There is an old saying, “The whole world is a very narrow bridge, and the main point is not to be afraid.” Skinny jeans seem like a lesson in not being afraid.
With clothes shopping season in full action, my newsfeeds and in-box are full of images of clothes. I’ve gotten bombarded by pictures of skinny jeans — red ones, ripped ones, black ones, short ones, long ones, spandex ones, chino ones. Skinny jeans seem to be a trend that will not end. There has to be a lesson in skinny jeans…
Skinny jeans have eliminated a whole level of fear of showing the human body. Remember when pleated baggy pants were in style? Remember when boot-cut jeans were considered to be the most flattering? Remember palazzo pants? Remember when having a big butt meant covering it instead of showing it? How did it happen that on a culture-wide level, tight pants that reveal everything became the “flattering” cut?
The power of unity is what made skinny jeans seem flattering to the public, following a decade of boot cut jeans made with (gloriously, in my humble opinion) good old-fashioned spandex-free demin. So many people got on board with skinny jeans that they stopped being scary and became normal. So normal that The Gap is selling them this season in 20 (!) different permutations.
That’s the power of unity to eliminate fear. I know — skinny jeans are not such an uplifting example. But the truth that we can extract from them is profound: If enough people change their attitude and practice, whatever they do becomes a cultural norm.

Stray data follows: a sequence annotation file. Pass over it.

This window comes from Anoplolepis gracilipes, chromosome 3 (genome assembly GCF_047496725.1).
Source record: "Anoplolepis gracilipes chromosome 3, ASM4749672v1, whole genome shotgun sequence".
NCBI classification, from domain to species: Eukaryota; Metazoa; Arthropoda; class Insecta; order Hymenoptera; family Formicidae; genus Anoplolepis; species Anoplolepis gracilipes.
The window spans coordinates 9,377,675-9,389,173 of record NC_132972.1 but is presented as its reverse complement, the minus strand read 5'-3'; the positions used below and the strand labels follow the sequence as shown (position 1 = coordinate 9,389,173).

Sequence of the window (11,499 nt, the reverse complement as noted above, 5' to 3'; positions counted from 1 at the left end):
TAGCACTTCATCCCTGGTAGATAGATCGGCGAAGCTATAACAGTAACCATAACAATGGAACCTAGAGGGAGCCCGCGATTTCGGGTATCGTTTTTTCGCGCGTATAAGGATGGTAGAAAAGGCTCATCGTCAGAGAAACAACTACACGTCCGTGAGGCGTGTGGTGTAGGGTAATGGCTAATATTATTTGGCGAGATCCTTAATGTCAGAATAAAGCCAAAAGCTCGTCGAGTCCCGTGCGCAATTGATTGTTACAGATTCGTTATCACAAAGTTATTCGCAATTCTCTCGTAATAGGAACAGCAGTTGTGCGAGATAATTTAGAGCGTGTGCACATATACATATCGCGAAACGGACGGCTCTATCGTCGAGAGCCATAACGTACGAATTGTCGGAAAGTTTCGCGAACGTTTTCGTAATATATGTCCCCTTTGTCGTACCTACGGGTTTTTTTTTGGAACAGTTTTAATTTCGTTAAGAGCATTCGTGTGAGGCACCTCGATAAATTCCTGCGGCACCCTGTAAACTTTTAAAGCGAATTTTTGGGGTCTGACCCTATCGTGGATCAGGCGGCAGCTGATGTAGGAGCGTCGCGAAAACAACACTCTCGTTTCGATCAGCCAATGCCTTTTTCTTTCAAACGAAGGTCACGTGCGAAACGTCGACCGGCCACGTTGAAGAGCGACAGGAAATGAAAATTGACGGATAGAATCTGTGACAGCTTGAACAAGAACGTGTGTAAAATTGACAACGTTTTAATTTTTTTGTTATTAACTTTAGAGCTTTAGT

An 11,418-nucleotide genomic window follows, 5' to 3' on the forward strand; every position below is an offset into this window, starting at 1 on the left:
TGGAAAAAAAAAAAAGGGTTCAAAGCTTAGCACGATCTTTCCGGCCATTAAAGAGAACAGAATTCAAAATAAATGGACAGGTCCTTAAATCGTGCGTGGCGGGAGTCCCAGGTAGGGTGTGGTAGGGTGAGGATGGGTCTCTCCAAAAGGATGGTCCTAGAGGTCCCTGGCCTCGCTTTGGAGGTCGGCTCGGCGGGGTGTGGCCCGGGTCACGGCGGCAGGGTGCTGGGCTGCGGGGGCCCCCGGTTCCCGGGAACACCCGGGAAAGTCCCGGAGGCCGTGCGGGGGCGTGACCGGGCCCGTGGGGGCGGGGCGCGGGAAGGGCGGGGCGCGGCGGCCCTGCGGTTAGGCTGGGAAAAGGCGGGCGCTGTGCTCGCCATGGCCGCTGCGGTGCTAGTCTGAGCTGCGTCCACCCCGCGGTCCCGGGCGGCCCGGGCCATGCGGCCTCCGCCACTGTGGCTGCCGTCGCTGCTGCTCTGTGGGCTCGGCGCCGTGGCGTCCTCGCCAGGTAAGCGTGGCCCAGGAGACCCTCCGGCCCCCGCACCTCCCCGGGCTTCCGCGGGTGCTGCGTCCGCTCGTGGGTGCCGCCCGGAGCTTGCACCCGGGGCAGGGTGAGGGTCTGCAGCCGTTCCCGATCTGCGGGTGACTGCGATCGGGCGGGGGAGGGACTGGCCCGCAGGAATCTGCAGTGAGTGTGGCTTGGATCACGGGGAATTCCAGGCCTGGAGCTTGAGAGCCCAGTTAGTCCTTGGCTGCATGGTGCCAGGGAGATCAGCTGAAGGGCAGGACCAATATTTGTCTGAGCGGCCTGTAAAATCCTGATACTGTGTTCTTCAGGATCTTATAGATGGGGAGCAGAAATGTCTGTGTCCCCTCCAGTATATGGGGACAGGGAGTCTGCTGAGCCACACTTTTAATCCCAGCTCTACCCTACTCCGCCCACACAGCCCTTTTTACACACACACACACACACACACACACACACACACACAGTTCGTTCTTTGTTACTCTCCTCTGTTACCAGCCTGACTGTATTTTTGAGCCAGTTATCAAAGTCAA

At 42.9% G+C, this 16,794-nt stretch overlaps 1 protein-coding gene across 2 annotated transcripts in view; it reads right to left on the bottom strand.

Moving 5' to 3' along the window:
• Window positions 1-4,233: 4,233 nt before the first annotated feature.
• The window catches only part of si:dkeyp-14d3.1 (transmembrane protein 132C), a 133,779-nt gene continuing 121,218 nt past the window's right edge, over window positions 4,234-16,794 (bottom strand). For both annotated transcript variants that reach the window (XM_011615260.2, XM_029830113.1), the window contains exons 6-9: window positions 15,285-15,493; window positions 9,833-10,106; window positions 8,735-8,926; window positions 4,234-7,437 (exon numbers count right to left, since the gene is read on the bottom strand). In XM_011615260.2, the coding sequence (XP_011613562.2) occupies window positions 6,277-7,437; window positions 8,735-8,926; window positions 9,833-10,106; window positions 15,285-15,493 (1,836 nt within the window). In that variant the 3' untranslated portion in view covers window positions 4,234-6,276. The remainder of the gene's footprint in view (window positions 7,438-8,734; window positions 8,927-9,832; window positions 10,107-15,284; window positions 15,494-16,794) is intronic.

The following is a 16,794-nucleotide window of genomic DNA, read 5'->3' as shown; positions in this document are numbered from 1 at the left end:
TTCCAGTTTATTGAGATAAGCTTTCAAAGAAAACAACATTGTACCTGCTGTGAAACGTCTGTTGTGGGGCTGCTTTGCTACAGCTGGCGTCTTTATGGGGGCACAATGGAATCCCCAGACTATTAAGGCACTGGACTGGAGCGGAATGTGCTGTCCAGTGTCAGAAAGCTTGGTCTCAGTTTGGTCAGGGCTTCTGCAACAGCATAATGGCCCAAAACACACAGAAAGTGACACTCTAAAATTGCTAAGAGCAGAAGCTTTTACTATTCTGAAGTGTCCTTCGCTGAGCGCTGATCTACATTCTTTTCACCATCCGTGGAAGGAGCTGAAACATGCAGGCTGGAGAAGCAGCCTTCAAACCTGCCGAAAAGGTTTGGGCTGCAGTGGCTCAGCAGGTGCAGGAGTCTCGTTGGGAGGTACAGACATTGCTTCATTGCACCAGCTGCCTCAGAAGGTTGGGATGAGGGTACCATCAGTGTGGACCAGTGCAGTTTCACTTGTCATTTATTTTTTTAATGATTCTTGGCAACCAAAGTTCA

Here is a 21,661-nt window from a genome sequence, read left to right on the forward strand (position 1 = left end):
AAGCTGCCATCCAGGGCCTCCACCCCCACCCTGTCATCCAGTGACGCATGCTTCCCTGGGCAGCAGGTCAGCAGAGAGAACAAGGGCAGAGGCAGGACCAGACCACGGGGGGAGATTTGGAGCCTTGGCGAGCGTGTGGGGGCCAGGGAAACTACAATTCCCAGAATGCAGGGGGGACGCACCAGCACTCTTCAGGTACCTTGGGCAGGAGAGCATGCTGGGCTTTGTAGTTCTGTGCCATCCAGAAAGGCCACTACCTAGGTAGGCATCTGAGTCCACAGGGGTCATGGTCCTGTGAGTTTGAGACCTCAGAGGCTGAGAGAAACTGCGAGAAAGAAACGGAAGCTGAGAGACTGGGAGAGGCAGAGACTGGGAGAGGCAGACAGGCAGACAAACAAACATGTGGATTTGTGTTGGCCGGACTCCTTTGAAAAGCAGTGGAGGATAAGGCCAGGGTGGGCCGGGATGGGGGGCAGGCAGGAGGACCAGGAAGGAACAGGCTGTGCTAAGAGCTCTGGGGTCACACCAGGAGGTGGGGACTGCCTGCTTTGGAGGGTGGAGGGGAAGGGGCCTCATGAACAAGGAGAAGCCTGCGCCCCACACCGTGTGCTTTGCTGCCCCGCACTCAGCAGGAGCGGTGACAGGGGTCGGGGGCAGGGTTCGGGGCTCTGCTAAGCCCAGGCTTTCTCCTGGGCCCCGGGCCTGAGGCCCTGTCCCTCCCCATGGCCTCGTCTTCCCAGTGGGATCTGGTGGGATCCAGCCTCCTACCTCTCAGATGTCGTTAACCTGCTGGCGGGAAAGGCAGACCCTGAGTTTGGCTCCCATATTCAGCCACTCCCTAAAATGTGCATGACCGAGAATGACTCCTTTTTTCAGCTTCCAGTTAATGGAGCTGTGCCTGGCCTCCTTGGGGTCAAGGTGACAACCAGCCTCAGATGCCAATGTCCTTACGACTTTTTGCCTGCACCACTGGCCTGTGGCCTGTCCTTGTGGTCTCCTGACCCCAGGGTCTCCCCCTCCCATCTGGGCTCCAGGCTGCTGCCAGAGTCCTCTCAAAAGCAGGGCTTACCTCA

What if, on a culture-wide level, we’d get over our fear of commitment? What if, on a culture-wide level, we’d stop being afraid to confront evil? What if as many people as wear skinny jeans would transcend their comfort zones and start fulfilling their dreams? What if it was normal — not extraordinary — to fulfill one’s dreams?
Can you imagine the good that could come out of a collective fearlessness? I think this is what it might look like if fearlessness were as normal as skinny jeans:
- Bullying would disappear because all the “innocent” bystanders would not be afraid to confront bullies.
- Kids who are “different” would not be marginalized because every child and adolescent would be unafraid to follow his or her own path.
- Communities would embrace change and do things better instead of fearing what would happen if the status-quo was disturbed.
- More folks would open their homes and wallets to help others without the fear that they will be taken advantage of by those they want to help.
We can apply the lesson of skinny jeans to pretty much anything: We’re not afraid to wear tight pants anymore. We might as well not be afraid of being wrong. Maybe one day we won’t be afraid of failing. How liberating it would be to see cultural acceptance of that kind of fearlessness!
By Chaya Kurtz